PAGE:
Barely a year after the Boston City Council voted to impose some of the country’s strictest rules on short-term rentals, a Federal judge knocked the teeth out of the ordinance. The regulations passed 11-2 last June and went into effect January 1st of this year.
The ordinance made it illegal for investors and tenants to sublet apartments on home sharing sites, which supporters applauded, “hoping the measure will relieve pressure on a housing market where an estimated 2,000 apartments are being rented by the night to tourists, instead of through a traditional 12-month lease.”
While that part of the regulation will remain in effect, enforcement of the law has become much murkier due to the ruling last Friday by U.S. District Judge Leo Sorokin. Sorokin struck down two important provisions of the ordinance.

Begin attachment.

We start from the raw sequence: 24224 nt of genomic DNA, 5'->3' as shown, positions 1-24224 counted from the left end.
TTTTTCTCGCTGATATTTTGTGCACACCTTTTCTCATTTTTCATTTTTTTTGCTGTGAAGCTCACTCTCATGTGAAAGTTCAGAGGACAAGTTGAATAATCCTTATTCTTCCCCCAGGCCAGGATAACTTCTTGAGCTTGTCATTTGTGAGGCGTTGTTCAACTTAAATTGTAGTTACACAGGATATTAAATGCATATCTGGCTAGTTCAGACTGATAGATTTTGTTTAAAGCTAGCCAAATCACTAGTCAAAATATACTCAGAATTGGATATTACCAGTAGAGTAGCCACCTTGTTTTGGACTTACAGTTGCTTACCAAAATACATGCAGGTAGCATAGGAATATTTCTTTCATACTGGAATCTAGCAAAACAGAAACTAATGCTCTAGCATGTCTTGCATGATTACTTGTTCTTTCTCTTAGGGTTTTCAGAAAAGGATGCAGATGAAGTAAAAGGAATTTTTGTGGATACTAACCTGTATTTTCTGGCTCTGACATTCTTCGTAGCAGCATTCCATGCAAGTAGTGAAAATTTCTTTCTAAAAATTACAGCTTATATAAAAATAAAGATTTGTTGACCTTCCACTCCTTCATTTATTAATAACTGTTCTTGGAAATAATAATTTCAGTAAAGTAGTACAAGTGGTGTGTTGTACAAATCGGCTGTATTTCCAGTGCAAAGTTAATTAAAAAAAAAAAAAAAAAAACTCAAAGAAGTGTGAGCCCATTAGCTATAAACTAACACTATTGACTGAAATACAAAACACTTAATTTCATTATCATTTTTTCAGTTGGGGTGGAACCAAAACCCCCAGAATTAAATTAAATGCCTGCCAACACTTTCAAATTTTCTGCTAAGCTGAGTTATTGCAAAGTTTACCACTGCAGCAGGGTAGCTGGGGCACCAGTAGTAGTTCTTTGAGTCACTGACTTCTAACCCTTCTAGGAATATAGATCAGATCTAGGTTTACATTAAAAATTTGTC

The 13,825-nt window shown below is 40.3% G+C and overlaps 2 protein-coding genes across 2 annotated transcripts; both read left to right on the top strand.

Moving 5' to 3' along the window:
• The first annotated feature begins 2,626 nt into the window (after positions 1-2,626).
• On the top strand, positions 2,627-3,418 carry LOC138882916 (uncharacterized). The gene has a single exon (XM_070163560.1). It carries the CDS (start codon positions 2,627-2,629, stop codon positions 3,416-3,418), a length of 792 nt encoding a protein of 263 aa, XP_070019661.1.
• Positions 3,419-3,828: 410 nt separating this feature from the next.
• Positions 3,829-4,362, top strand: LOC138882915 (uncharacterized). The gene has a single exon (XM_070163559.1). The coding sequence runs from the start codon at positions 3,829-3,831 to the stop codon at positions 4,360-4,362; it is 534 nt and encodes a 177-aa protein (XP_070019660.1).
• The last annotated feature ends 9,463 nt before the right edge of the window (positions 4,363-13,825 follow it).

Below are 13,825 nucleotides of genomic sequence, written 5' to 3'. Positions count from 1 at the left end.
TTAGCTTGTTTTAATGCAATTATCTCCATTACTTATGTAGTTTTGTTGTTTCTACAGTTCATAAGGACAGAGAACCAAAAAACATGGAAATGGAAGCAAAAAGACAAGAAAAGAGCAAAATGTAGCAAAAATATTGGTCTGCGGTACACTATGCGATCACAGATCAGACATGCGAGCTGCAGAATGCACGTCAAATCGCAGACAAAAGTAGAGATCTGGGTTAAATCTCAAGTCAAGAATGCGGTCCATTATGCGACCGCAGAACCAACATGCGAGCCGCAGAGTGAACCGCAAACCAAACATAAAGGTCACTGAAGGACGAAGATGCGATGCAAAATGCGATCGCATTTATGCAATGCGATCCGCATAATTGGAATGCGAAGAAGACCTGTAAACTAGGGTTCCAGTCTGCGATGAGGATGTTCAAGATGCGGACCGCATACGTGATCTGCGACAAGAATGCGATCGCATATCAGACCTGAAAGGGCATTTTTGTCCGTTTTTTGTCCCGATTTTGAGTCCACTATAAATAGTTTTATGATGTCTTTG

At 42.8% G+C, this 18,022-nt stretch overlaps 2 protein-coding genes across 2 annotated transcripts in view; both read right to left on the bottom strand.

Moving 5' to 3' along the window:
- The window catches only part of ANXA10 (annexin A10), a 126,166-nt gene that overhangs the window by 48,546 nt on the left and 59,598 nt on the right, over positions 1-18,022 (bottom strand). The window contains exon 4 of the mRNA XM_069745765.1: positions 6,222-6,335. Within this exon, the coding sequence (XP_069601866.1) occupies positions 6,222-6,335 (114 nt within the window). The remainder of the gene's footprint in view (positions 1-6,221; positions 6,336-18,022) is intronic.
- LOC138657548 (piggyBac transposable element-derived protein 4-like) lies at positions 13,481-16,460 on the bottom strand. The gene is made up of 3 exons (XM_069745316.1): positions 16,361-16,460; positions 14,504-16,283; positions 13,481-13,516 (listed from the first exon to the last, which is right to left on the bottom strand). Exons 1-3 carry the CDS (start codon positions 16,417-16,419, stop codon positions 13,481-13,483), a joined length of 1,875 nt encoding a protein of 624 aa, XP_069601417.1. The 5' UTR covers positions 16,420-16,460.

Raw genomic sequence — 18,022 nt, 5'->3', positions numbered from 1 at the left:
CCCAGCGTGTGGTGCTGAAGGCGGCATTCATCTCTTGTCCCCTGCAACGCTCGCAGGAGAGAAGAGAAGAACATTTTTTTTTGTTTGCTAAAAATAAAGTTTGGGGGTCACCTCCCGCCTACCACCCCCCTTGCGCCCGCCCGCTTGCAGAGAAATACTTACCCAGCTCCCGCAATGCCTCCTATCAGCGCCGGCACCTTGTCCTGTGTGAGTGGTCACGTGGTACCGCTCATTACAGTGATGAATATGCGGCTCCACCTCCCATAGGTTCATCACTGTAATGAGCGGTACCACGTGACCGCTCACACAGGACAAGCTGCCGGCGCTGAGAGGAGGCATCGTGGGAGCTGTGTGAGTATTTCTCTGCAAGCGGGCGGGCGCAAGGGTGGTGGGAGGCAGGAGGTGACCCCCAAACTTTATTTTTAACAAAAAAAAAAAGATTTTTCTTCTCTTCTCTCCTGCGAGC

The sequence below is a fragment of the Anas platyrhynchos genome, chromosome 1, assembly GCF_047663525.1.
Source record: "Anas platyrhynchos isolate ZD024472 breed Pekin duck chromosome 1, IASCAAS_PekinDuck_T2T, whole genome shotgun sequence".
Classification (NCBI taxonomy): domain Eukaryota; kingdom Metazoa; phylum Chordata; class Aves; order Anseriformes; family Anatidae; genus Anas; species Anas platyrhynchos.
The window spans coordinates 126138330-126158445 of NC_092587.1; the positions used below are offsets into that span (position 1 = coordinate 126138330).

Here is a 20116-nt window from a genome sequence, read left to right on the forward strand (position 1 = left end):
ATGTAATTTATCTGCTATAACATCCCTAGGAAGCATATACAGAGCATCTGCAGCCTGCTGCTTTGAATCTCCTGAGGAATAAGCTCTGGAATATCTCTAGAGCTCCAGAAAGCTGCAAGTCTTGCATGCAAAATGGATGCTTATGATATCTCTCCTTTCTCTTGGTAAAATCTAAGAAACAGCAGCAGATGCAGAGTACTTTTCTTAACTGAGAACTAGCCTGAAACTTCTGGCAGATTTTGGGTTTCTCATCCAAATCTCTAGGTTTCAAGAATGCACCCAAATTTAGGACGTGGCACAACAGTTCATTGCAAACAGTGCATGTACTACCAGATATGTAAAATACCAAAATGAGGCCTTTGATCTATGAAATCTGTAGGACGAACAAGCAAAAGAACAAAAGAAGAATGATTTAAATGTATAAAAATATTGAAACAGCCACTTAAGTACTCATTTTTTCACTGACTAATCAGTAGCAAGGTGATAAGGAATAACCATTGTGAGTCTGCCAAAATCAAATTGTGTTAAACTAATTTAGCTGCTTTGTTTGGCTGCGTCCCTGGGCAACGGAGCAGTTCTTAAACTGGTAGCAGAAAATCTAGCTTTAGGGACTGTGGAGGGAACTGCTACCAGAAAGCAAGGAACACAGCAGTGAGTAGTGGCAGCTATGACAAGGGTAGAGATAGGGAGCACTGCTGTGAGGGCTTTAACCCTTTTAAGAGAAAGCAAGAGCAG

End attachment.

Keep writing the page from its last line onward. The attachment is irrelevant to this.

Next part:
First, the judge ruled the city of Boston is not entitled to data showing how many days a week short-term rentals are occupied (although Airbnb is still required to turn over data on listing location and type). Second, Airbnb cannot be banned from operating in the city for posting illegal short-term rental listings.
“Airbnb would be irreparably harmed by having to comply with an unconstitutional requirement that it disclose private business information,” Judge Sorokin stated.
The legal battle is still far from over, as even more sweeping regulations will go into effect for the entire state of Massachusetts July of 2019 after the Governor signed an Airbnb bill late last year.
Confused about how all of this will affect your rental properties in Boston and around the state? Contact LeaseAbuse for help!